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redirect not finding required link

picking default with no value

     
1:07 am on Mar 16, 2010 (gmt 0)

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I have redirect scripts like this:

$link="http://www.example.com/"; //this is if the variable is not found
if ($g == "link1") {$link = "http://www.example.com/";}
if ($g == "link2") {$link = "http://www.example.com/";}
if ($g == "link3") {$link = "http://www.example.com/";}

header("Location: $link");


Some are small, some are big.

I noticed that sometimes the right link does not get picket, so the end redirect is the default page without $g value (the top one).

Why would this happen?

Thanks
1:30 am on Mar 16, 2010 (gmt 0)

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Could it be that an unexpected value of $g is being input?

Instead of the series of "if" statements, why not try

if () {}
else if () {}
...
else {something that would notify you of an unexpected value}
7:00 am on Mar 16, 2010 (gmt 0)

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Could it be that an unexpected value of $g is being input?


No.

I use proven link and get redirects onto two different locations: expected and unexpected.

Please note that the unexpected happens only occasionally, can't really measure it.

Thanks
7:47 am on Mar 16, 2010 (gmt 0)

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is the value for $g trimmed ? could it be due to some white space that ocassionaly is there in its value? just a guess
1:17 pm on Mar 16, 2010 (gmt 0)

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You have to use the "if else" control structure in order to prove that things are working as expected, and to handle the unexpected.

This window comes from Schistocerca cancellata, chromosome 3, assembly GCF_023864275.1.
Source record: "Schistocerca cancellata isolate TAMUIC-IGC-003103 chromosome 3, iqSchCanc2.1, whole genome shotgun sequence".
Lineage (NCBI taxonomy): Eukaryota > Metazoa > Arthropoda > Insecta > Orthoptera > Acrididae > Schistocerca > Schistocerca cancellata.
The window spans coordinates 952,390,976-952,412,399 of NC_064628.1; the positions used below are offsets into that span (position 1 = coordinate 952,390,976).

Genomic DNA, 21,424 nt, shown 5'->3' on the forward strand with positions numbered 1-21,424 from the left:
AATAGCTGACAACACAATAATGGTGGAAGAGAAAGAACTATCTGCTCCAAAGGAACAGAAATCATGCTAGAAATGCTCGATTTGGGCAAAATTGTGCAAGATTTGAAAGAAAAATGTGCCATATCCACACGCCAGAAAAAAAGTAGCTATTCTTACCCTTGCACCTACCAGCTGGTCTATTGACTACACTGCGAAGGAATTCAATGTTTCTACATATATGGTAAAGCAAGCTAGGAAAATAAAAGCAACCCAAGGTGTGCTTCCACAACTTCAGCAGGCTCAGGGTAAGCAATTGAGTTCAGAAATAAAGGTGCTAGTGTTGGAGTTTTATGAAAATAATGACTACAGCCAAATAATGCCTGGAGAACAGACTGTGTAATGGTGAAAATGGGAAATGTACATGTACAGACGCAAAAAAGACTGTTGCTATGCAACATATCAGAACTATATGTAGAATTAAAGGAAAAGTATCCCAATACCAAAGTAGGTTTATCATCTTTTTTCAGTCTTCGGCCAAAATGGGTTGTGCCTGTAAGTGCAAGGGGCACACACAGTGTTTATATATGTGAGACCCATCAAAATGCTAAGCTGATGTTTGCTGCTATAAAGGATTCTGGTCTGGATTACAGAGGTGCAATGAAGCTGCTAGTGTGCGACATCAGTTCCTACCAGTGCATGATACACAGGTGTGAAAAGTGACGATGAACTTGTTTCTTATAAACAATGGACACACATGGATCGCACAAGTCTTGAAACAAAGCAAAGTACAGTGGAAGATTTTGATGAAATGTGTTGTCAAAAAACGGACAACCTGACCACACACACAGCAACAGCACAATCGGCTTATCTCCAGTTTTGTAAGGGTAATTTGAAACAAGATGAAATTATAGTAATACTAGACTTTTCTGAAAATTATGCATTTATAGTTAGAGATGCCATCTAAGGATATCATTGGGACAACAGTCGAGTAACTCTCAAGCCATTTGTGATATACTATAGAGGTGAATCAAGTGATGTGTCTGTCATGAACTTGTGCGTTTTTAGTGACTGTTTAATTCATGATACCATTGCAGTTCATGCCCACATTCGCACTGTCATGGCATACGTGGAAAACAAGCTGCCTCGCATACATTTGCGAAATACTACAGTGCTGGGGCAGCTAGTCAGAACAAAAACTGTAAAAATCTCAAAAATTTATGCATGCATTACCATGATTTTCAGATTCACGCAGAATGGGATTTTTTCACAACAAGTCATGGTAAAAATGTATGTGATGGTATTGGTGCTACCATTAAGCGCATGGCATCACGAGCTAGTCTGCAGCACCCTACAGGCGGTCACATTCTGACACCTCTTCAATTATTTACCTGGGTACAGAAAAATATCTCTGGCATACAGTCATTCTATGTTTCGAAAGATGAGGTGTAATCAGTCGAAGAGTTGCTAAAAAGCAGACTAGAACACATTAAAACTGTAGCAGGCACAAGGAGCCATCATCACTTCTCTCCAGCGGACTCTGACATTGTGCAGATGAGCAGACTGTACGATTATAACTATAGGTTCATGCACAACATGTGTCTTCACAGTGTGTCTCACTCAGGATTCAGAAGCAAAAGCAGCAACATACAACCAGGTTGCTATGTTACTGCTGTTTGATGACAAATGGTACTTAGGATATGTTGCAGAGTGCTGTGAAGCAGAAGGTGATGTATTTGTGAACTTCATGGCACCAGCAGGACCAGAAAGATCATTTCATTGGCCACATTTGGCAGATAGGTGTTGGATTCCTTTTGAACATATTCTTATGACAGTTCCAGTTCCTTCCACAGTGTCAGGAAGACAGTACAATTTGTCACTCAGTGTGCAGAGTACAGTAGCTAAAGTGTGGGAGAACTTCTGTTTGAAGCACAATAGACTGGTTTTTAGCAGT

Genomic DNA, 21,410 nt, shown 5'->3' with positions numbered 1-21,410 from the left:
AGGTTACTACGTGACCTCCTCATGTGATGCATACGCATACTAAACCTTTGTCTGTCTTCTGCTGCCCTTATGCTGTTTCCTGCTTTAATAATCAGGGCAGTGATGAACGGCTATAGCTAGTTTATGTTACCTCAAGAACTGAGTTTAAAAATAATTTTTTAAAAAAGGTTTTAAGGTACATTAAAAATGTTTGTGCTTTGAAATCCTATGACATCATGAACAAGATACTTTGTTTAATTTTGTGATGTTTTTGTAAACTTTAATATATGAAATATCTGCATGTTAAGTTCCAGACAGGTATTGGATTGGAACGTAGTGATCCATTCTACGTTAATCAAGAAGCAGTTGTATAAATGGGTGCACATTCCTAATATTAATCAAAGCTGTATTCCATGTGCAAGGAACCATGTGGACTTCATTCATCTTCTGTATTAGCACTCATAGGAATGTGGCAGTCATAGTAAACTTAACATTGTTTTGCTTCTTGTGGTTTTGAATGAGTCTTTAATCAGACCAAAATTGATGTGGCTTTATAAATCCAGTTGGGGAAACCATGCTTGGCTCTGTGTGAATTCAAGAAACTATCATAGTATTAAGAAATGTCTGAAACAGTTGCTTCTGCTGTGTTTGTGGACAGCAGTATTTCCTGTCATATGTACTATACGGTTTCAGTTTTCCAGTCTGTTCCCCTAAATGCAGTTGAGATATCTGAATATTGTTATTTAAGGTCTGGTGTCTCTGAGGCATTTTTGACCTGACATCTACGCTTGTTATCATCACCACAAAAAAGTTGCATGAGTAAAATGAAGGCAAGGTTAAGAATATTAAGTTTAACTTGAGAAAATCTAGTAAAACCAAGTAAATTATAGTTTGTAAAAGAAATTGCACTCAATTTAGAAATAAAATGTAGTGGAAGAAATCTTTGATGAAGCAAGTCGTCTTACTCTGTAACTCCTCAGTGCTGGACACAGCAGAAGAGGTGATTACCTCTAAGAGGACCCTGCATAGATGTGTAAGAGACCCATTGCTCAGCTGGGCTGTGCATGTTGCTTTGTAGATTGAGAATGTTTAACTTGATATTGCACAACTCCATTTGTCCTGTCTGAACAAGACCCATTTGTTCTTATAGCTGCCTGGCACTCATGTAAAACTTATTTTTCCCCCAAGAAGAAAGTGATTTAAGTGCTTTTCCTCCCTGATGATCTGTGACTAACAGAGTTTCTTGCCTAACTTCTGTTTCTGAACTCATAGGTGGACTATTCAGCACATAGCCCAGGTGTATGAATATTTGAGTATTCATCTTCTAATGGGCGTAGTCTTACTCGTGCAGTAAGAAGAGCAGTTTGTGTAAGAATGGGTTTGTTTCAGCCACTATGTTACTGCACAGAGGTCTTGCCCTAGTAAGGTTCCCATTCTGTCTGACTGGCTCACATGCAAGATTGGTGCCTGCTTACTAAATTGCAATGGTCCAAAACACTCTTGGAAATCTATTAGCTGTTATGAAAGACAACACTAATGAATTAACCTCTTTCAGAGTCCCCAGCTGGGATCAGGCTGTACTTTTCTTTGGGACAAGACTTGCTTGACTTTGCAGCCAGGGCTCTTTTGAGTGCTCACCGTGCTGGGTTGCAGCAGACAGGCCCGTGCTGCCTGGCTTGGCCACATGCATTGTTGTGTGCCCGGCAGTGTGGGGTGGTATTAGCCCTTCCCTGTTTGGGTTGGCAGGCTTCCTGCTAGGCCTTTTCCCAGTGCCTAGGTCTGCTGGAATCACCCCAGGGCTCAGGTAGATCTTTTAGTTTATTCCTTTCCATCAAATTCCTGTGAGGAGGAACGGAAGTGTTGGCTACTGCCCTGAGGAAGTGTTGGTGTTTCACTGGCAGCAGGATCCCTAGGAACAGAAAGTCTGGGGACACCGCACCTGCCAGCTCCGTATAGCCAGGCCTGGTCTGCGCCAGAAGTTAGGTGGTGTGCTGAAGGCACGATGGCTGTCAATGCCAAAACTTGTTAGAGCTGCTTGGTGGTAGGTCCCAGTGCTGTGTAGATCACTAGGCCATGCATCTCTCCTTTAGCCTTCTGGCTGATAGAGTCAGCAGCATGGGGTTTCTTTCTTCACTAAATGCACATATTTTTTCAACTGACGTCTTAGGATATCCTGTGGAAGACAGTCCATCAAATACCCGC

2:04 pm on Mar 16, 2010 (gmt 0)

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you could add a log to record values when the default case is hit
2:58 am on Mar 18, 2010 (gmt 0)

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Thanks.

I just experienced a few in a raw. I'm not sure if IE 8 could play a role here since it's PHP (server side).

Anyhow, then I changed the "empty" value from this:

$link="http://www.example.com/"; //this is if the variable is not found

to this form:

if ($g == "") {$link = "http://www.example.com/";}

As I could see it, it was still empty, but in more defined form.

It worked right after I applied this change.

Do you agree that the two versions of empty value differ?

Thanks
7:20 am on Mar 20, 2010 (gmt 0)

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Yep the two versions are different imho.

Your first version, which is


$link="http://www.example.com/"; //this is if the variable is not found
if ($g == "link1") {$link = "http://www.example.com/";}
if ($g == "link2") {$link = "http://www.example.com/";}
if ($g == "link3") {$link = "http://www.example.com/";}


allows for 4 different values, link1,link2,link3, and "everything else"

and your second code, allows for 5 different values

link1,link2,link3,empty, and "everything else".

Just an opinion on the question, not any explanation of whats going on :)
8:05 pm on Mar 20, 2010 (gmt 0)

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and your second code, allows for 5 different values

link1,link2,link3,empty, and "everything else".


Thanks.

Are you saying that

if ($g == "") {$link = "http://www.example.com/";}

is both "empty" and "everything else"?
6:06 am on Mar 22, 2010 (gmt 0)

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its like this

$link="http://www.example.com/"; //this is if the variable is not found
if ($g == "link1") {$link = "http://www.example.com/";}
if ($g == "link2") {$link = "http://www.example.com/";}
if ($g == "link3") {$link = "http://www.example.com/";}
if ($g == "") {$link = "http://www.example.com/";}


1st value, when g is "link1"
2nd value, when g is "link2"
3rd value, when g is "link3"
4th value, when g is ""
5th value, when g is niether of the above 4


if ($g == "") {$link = "http://www.example.com/";}

is only when empty but in that code the 5th value is not being taken care of. Thats why an elseif structure would be more suited cause it would take care of all the 5 possible values.

if(g is empty)
elseif(g is link1)
elseif(g is link2)
elseif(g is link3)
elseif(g is link4)
else(this else covers "everything else")

That way you wont have unexpected outputs, 1 of your 5 provided links will always be there.
 

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